The baby was taken to the Port Moresby General Hospital where a sample was taken and tested over the weekend, which came back positive.
The NCDC health services have been alerted and are responding to that area.
National Department of Health surveillance and emergency program manager Berry Ropa said they have visited the area already on Monday.
“They’ve done awareness and the team was there to find more cases – if there are more – and secondly to vaccinate the children who are due for vaccination,” stated Ropa.
“And in the vaccination, they will also vaccinate children under 5 years who have missed out in the vaccination, in the immunisation.”
He said in NCD alone, they have received five samples within a period of 10 days, where all came back negative except for the six-month-old child.
“So that means that our surveillance system is working; we’re picking up suspected cases.”
Ropa outlined that for New Ireland Province, one case involving a detainee has been confirmed while four suspected cases that were reported and tested, turned out to be negative.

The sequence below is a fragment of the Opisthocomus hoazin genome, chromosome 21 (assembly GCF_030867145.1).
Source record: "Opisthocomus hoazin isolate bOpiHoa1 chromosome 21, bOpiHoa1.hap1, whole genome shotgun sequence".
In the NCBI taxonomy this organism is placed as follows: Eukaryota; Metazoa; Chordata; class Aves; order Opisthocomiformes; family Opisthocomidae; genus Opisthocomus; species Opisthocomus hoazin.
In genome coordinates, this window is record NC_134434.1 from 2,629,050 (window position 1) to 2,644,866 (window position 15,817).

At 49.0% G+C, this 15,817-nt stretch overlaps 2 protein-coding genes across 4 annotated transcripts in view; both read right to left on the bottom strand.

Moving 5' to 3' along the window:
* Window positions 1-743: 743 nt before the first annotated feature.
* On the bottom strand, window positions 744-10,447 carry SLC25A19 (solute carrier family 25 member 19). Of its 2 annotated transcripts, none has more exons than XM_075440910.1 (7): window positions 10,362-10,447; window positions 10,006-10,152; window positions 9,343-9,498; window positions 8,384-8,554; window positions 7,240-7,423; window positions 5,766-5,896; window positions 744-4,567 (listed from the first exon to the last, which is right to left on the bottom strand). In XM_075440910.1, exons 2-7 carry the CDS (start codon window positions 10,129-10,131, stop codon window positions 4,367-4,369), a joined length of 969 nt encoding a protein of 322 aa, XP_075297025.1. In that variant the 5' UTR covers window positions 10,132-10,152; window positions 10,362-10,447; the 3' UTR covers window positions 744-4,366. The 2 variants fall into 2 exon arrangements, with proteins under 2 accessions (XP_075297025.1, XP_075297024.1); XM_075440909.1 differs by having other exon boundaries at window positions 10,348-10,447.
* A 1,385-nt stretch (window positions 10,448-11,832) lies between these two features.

In response, health workers in New Ireland Province have vaccinated all inmates, adults and children, including Correctional Services officers and their families.
So far there were no other suspected cases being reported in New Ireland.
“So that means that it’s confined to one area and we have responded; our surveillance is continuing.”
In Gulf Province, there is still one confirmed case which health authorities have responded and will deploy the team to Kikori delta system where the case is being reported.
NDoH clarified that the delay was due to communication difficulties, staffing and lack of logistical support such as dinghies or fuels.
Public health executive manager, Dr Doani Eserom, said things are under control and urged public to not panic or be afraid. He encouraged parents and guardians to get their children vaccinated to prevent measles.
“We have a corporate memory and how to respond to epidemics and we are cautiously confident that we can attend to any outbreaks of measles currently. But most importantly, mothers and parents must make sure they bring their kids for immunisation.”
NDOH revealed that 50 percent of children in PNG are not immunised, once again urging parents to take their children to the nearest health facilities.
(Article by Jim John – third year UPNG Journalism student; picture of NDOH’s Berry Ropa)